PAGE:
Authors: Christianna Brand
Buffet for Unwelcome Guests
Open Road Integrated Media
HE ORGANIZERS CALLED IT
“A Night of Mystery.” It was an evening in late September, 1976, on the campus of the University of California, San Diego. The editorial board of The Mystery Library, a mystery fiction reprint project sponsored by the University’s Extension Division, had been meeting on campus for the preceding two days. Board members and guests—writers, editors, and critics of mystery fiction—were now scheduled to present a public program of short talks. Christianna Brand had been one of the guests at the board meeting, and was conscripted for participation in the evening’s entertainment. Preliminary doubts (“What can I find to talk about that would interest an audience?”) were overcome, and proved in the event to have been groundless—as anyone who had sat through the previous two days’ discussions could have predicted. Within two minutes of her arrival at the podium, it was clear that Christianna Brand knew exactly what she was doing, and the audience had joyfully succumbed to her warmth and wit.
Writing about a much later meeting, at the Third International Congress of Crime Writers in Stockholm, 1981, author Barbara
Michaels described Christianna Brand as “a lady whose public persona is a delicious blend of Agatha Christie and Barbara Cartland.”
The Christie component can be accepted without argument, but there might be a dispute about including Miss Cartland. And surely just a touch of Gracie Fields ought to be mentioned…
In any case, the scene at the “Night of Mystery” was repeated a few days later at the seventh annual Anthony Boucher Memorial Mystery Convention in Culver City, California. And at the eighth “Bouchercon” in New York a year later, and at the second Mystery Library Writers Conference in the summer of 1978, and on other occasions as well. The topics and anecdotes varied, though some of them had to be reprised by popular demand. (The story of Dorothy L. Sayers and the blood in the stairwell has become a word-of-mouth classic.) But the audience reaction was always the same. Listeners were delighted by the sharp verbal portraits; they listened intently whenever a serious note was introduced; they anticipated exactly as much of a story’s trend as they were intended to do, and responded with appreciative chagrin when the punch line turned out to be other than what they had been induced to expect. In fact, they reacted much as readers of Christianna Brand’s fiction have been doing for some forty years.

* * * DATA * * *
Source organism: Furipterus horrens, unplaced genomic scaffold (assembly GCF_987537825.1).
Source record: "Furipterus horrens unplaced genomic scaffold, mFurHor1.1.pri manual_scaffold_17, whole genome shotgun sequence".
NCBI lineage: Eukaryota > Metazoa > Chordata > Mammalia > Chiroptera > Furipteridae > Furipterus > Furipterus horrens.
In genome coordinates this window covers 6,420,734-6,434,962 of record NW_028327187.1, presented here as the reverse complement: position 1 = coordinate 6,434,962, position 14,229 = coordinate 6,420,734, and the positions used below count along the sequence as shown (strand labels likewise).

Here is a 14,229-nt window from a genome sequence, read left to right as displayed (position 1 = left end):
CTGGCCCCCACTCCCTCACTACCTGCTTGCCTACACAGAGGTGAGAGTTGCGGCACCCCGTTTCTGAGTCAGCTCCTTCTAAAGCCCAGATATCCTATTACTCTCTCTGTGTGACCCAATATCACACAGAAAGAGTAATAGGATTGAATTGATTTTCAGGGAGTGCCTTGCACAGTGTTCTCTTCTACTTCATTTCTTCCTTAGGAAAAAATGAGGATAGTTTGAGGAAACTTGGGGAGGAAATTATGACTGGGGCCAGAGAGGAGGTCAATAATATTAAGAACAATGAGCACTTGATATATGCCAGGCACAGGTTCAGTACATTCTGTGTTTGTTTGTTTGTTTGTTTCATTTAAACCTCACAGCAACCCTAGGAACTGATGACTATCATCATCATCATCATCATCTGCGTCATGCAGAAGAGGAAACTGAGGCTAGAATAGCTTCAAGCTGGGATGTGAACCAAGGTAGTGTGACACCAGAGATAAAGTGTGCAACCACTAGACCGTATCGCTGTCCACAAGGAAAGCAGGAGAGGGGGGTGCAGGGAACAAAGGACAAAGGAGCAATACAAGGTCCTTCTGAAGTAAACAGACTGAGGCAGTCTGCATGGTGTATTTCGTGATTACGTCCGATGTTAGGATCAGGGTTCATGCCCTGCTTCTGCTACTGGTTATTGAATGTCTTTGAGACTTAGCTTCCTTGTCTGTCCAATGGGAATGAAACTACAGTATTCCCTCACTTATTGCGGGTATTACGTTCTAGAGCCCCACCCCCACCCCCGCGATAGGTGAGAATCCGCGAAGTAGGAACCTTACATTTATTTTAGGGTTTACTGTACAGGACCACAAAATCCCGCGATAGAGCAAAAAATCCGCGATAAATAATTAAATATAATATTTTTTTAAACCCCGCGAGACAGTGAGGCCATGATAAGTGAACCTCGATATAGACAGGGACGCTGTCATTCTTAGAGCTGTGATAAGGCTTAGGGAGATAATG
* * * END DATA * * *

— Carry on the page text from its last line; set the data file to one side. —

Mary Christianna Milne was born on 17 December 1907 in Malaya. She spent a motherless childhood there and in India, supervised by a succession of nannies. Finally she was sent to England to attend a Franciscan convent school in Taunton, Somerset. She adored the school. It was a considerable shock to find, at age seventeen, that her father had lost all his money, and that she was to be turned out to earn her own living. “Vague, bewildered, totally untrained,” as the standard book-jacket biography puts it, she worked without notable success at a long series of jobs: nursery governess, packer of beaded dresses for export, hostess in a plush nightclub, professional ballroom dancer, model in Bond Street dress shops, and (“most hopeless of all”) secretary. She recalls that during these years she was “always broke and often hungry.” Later she ran a club for working girls in a slum section of London, demonstrated gadgets at trade fairs, and made unsuccessful forays into market gardening and house decorating. Finally she ended up in a shop selling Aga cookers.
It was time for a change in her fortunes, and three things combined to bring one about. The first, despite the lack of any literary or journalistic background, was an impulse to try writing fiction. The result was a very brief crime story called “The Rose,” which was bought by
and published in its October 1939 issue under the byline ‘Mary Brand.’ Already present in this first effort were features that would be characteristic of the author’s fiction through the years: crisp prose, an ironic view of human relationships, and the trick ending which turns a story on its head.